250 mSv is too low to give you any noticeable radiation sickness.

250 mSv will increase your risk of cancer from roughly 25% to roughly 26%, worst case (assuming the linear relationship holds, which it may not). This is a fairly edgy thing to do. It's far from a suicide mission, though.

Unknown said...

Regardless of the factual conditions, dosage levels, or other pertinent factors, one stands to bother me. IT is about fraud and negligence that is rampant. We are now discovering that Japan's Nuclear industry has been faking it, as has our own. And like Three Mile Island, the actual leakage amounts were obscured for decades from the public. As well as memos, and information hidden or destroyed. Worse, is that there is little except, perhaps, universities or some independent labs that might look deeper. So, not being a hysterical woman running around with my hair on fire, I simply wonder what the truth really is. And ask, moreover, what would be the response if I were to drive down main street releasing "SAFE" amounts of poisonous chemicals and nuclear waste?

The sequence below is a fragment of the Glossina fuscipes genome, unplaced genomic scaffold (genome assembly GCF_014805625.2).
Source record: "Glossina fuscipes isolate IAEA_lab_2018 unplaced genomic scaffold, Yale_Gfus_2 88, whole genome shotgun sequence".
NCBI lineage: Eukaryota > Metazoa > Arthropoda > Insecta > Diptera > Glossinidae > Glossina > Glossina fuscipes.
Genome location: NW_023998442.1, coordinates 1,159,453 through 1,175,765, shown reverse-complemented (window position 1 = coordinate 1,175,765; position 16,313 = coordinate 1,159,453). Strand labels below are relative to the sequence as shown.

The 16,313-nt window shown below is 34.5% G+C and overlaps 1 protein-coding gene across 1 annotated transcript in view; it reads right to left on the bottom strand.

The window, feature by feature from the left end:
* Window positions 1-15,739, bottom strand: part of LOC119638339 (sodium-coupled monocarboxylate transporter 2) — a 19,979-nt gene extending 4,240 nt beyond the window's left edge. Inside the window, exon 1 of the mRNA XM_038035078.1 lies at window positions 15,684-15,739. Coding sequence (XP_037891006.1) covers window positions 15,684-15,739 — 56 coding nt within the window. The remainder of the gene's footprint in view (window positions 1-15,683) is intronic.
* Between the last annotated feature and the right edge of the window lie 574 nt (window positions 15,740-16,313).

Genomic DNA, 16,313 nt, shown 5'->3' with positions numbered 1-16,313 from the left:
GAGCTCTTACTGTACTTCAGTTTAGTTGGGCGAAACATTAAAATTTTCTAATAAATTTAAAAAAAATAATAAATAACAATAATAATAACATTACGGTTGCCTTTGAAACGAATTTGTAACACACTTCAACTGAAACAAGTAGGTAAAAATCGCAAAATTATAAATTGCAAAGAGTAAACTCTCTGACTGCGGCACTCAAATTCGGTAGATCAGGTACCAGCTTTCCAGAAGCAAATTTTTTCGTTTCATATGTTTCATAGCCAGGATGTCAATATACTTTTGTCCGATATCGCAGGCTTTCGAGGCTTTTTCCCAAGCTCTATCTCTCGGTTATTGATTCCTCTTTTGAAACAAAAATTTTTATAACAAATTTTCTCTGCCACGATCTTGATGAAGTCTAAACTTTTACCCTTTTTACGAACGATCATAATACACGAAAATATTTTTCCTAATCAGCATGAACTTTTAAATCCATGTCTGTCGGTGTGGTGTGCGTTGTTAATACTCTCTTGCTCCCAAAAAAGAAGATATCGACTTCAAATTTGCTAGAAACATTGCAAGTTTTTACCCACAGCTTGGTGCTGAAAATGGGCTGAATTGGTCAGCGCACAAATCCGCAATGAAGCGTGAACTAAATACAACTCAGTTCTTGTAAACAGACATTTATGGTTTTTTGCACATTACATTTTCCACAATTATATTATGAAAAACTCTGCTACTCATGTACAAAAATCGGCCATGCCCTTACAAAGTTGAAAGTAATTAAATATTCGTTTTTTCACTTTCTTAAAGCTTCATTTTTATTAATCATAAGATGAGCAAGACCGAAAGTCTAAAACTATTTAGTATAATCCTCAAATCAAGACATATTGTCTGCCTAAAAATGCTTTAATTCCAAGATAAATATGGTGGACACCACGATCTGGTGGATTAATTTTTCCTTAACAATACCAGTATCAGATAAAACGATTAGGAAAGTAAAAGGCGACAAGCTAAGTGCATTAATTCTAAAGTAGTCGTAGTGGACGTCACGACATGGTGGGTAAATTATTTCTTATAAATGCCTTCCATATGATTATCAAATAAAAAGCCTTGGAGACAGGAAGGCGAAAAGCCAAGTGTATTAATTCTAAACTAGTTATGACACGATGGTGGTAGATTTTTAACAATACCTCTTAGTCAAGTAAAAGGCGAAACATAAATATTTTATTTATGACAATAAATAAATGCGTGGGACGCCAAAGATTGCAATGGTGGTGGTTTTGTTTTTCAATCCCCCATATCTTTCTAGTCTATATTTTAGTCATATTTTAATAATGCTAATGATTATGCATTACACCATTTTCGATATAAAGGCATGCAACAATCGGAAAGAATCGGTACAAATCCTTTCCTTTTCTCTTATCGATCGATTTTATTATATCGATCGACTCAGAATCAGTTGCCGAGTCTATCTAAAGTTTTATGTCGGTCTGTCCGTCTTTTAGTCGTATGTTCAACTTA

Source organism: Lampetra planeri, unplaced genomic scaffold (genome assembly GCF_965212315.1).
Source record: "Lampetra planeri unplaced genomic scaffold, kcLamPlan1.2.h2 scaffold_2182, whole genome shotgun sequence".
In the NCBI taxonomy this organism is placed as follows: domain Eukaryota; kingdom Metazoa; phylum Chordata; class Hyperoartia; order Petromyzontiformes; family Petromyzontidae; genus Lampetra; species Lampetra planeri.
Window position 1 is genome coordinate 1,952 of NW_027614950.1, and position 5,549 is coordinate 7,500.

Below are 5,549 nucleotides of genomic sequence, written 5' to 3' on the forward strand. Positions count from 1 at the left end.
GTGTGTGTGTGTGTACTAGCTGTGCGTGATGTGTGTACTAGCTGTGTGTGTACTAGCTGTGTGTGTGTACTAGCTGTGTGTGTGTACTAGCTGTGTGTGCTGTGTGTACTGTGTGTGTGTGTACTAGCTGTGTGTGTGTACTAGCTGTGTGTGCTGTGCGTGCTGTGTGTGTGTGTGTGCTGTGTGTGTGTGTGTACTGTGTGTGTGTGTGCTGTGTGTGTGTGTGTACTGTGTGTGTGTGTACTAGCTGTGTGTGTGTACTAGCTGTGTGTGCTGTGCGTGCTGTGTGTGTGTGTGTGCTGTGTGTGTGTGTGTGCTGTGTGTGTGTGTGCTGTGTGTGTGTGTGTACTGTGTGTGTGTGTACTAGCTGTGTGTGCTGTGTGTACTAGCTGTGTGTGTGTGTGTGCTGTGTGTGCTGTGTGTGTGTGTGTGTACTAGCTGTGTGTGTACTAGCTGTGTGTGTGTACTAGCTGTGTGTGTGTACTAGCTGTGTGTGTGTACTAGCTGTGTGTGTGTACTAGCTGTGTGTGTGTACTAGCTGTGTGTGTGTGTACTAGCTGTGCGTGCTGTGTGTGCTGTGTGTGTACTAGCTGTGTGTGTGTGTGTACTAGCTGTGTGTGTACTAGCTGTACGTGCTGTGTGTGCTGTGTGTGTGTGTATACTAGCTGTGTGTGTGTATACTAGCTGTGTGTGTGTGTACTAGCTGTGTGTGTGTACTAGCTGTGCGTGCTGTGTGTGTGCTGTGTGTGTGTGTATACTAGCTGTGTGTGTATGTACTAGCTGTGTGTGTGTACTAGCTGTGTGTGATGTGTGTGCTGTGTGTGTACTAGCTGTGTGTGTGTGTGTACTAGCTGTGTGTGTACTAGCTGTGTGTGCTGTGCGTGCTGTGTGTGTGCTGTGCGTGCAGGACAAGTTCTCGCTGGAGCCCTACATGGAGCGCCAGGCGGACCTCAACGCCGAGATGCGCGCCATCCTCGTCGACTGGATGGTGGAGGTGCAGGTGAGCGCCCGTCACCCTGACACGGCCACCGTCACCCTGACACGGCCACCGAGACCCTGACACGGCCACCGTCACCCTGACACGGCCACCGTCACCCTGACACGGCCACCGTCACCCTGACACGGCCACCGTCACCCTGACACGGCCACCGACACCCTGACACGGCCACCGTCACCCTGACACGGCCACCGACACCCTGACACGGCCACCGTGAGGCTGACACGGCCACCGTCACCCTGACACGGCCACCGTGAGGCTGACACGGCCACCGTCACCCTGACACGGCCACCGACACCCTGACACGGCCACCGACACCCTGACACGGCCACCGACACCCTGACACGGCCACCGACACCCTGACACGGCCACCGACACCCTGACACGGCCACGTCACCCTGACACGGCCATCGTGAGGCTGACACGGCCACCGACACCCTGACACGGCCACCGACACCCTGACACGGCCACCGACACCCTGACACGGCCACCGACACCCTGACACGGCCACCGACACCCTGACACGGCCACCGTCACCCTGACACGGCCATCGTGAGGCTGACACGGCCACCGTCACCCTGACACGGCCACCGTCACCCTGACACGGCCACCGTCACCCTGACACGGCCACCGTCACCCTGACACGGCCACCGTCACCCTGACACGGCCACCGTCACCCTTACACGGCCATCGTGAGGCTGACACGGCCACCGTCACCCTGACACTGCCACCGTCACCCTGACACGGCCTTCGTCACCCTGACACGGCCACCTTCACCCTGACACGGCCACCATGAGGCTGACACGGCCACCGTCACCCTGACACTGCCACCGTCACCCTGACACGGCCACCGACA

Zimbel said...

Minor correction:

"Dai-no" should be "Dai-ni", which is Hepburn/Nipponsiki/Kunrei-shiki for "第二". "第一", on the other hand, has two different romanizations: "Dai-ichi" (Hepburn), and "Dai-iti"(Nipponsiki/Kunrei-shiki).